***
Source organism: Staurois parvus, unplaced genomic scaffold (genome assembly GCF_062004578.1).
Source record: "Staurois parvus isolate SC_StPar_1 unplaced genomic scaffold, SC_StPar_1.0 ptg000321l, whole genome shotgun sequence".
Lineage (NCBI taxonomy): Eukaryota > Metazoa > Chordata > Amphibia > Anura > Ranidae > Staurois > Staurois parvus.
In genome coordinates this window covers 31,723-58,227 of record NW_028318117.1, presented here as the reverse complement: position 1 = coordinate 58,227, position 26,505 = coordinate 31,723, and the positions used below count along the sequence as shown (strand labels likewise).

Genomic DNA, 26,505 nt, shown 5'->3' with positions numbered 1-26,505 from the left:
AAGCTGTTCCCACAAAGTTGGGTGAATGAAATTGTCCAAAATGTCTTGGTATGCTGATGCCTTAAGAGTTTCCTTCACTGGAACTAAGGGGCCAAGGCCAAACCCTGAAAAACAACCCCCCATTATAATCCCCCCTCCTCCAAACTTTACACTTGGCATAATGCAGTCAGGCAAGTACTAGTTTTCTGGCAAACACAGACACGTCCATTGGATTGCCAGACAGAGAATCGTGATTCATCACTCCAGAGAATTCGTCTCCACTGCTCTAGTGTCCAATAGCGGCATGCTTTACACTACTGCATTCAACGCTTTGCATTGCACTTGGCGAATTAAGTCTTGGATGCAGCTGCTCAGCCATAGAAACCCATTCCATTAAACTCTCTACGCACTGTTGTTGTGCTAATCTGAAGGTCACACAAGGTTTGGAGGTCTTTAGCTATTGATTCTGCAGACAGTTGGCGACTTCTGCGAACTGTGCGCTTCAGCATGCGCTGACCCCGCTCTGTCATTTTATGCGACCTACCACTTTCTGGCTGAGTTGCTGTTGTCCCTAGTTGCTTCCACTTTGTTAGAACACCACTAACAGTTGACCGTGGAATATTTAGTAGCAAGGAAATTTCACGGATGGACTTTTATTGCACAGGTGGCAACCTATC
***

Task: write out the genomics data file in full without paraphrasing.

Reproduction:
Source organism: Staurois parvus, unplaced genomic scaffold (genome assembly GCF_062004578.1).
Source record: "Staurois parvus isolate SC_StPar_1 unplaced genomic scaffold, SC_StPar_1.0 ptg000321l, whole genome shotgun sequence".
Lineage (NCBI taxonomy): Eukaryota > Metazoa > Chordata > Amphibia > Anura > Ranidae > Staurois > Staurois parvus.
In genome coordinates this window covers 31,723-58,227 of record NW_028318117.1, presented here as the reverse complement: position 1 = coordinate 58,227, position 26,505 = coordinate 31,723, and the positions used below count along the sequence as shown (strand labels likewise).

Genomic DNA, 26,505 nt, shown 5'->3' with positions numbered 1-26,505 from the left:
AAGCTGTTCCCACAAAGTTGGGTGAATGAAATTGTCCAAAATGTCTTGGTATGCTGATGCCTTAAGAGTTTCCTTCACTGGAACTAAGGGGCCAAGGCCAAACCCTGAAAAACAACCCCCCATTATAATCCCCCCTCCTCCAAACTTTACACTTGGCATAATGCAGTCAGGCAAGTACTAGTTTTCTGGCAAACACAGACACGTCCATTGGATTGCCAGACAGAGAATCGTGATTCATCACTCCAGAGAATTCGTCTCCACTGCTCTAGTGTCCAATAGCGGCATGCTTTACACTACTGCATTCAACGCTTTGCATTGCACTTGGCGAATTAAGTCTTGGATGCAGCTGCTCAGCCATAGAAACCCATTCCATTAAACTCTCTACGCACTGTTGTTGTGCTAATCTGAAGGTCACACAAGGTTTGGAGGTCTTTAGCTATTGATTCTGCAGACAGTTGGCGACTTCTGCGAACTGTGCGCTTCAGCATGCGCTGACCCCGCTCTGTCATTTTATGCGACCTACCACTTTCTGGCTGAGTTGCTGTTGTCCCTAGTTGCTTCCACTTTGTTAGAACACCACTAACAGTTGACCGTGGAATATTTAGTAGCAAGGAAATTTCACGGATGGACTTTTATTGCACAGGTGGCAACCTATC